The role of big names in the art world has been a point of contention for some time; in particular how the process of engaging with art is affected by us knowing who is behind it. Explorations into this thorny issue have been particularly prevalent at London’s Royal College of Art through both the Secret Postcard show and now, the welcome return of Monika magazine.
Initially launched as an experiment at the RCA graduate show in 2009, Monika describes itself as “the anonymous journal of art and culture” and turned quite a few heads with both its first and second issue (released the following year). Then it disappeared but now Monika is back with a new issue themed around wildlife, examined through essays, interviews, artworks and illustrations.
It retains its original mission; to be “a challenge inspired by a contemporary art scene that tends to put too much weight on a name” and those behind it are well aware that their approach may split opinion, admitting that: “Some might say Monika’s premise is annoying, some find it refreshing.”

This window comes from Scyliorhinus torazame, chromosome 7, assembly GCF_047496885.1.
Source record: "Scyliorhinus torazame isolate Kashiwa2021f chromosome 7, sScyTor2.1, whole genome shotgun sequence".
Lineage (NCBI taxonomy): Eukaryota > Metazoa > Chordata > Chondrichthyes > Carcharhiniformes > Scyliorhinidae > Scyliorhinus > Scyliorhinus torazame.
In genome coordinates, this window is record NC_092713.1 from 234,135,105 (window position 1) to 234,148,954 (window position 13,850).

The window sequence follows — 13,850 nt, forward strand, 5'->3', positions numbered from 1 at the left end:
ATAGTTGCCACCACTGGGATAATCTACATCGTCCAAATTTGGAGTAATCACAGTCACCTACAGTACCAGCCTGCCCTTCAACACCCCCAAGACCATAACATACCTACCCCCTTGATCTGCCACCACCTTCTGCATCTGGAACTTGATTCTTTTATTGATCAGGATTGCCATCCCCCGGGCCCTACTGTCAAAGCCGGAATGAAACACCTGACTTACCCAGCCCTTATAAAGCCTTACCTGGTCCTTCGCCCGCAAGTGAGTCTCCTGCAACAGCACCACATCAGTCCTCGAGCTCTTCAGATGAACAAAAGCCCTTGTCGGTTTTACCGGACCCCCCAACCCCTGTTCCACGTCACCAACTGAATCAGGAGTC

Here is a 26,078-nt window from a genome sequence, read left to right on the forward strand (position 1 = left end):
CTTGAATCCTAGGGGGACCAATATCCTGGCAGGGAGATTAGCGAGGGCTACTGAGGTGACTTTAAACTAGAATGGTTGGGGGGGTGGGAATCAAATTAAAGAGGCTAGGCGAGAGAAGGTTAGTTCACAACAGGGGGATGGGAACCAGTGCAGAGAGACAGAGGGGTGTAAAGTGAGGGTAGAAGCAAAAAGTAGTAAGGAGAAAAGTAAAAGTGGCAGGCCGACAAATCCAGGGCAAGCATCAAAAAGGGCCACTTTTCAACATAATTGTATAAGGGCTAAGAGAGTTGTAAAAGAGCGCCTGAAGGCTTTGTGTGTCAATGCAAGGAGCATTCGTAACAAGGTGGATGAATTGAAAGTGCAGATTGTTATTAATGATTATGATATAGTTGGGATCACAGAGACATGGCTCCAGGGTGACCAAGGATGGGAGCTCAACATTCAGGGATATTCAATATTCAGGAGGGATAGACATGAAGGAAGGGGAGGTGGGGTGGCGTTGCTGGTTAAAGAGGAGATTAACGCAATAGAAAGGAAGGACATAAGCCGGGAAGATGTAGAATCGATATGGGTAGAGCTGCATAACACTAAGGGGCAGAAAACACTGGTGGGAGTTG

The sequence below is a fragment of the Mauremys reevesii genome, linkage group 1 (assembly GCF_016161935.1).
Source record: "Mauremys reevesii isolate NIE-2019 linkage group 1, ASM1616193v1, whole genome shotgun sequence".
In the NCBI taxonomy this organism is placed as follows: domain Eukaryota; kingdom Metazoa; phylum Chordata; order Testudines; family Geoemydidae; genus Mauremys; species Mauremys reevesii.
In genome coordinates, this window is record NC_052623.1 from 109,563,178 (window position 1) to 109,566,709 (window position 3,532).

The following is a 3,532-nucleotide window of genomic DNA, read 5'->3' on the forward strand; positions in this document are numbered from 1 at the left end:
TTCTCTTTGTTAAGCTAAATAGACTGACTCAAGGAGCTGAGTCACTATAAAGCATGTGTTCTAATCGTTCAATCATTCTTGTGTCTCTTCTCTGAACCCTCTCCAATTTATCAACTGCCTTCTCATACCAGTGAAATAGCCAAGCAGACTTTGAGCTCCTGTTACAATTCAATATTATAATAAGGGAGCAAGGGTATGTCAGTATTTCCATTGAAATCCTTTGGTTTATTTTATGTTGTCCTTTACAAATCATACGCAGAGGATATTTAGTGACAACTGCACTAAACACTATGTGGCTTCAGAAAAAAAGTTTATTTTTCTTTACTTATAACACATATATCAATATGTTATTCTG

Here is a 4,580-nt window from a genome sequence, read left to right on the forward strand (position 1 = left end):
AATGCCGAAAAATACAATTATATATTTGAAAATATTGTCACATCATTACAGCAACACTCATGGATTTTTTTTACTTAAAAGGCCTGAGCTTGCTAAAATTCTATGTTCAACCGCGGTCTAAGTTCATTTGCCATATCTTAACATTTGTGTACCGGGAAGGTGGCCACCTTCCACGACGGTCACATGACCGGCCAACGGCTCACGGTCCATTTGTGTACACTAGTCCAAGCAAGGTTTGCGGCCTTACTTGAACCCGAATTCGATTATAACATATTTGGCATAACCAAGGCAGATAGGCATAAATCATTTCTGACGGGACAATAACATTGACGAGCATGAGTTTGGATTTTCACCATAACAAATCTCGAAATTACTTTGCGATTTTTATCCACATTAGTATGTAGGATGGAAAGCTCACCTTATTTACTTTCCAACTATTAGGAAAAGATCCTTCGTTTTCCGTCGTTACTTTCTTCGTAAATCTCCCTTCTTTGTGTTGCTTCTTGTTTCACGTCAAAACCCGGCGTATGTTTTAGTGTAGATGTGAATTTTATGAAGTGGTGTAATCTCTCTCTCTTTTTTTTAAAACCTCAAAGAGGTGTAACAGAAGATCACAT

Wherever you stand on the starting point it’s undoubtedly a fine-looking object, designed with a clarity and skill that anchors it well away from self indulgent pretentiousness. Welcome back Monika.
- Creative director David Lane tells us about redesigning frieze and creating campaigns for Hermés and Ally Capellino
- Photographer Zuza Krajewska's fragile portraits of Polish young offenders
- Anibal Bley’s Risograph zine experiments with glitchy patterns and illustrations
- CG Watkins’ narratively driven photography conveys mystery and escapism
- Sharp Type creates punchy typeface inspired by Swiss designer Adrian Frutiger
- Illustrator Susa Monteiro’s lonely figures battle the elements
- Grope Sans: a very rude typeface by Bompas & Parr
- Japanese graphic designer Ryu Mieno creates type-heavy works fizzing with energy
- The reductive and exacting work of graphic designer Laura Prim
- Why creative education for advertising is stuck in the dark ages
- Leipzig-based graphic designer Anja Kaiser takes us through her portfolio
- Nicolas Jaar releases Network, a book inspired by radio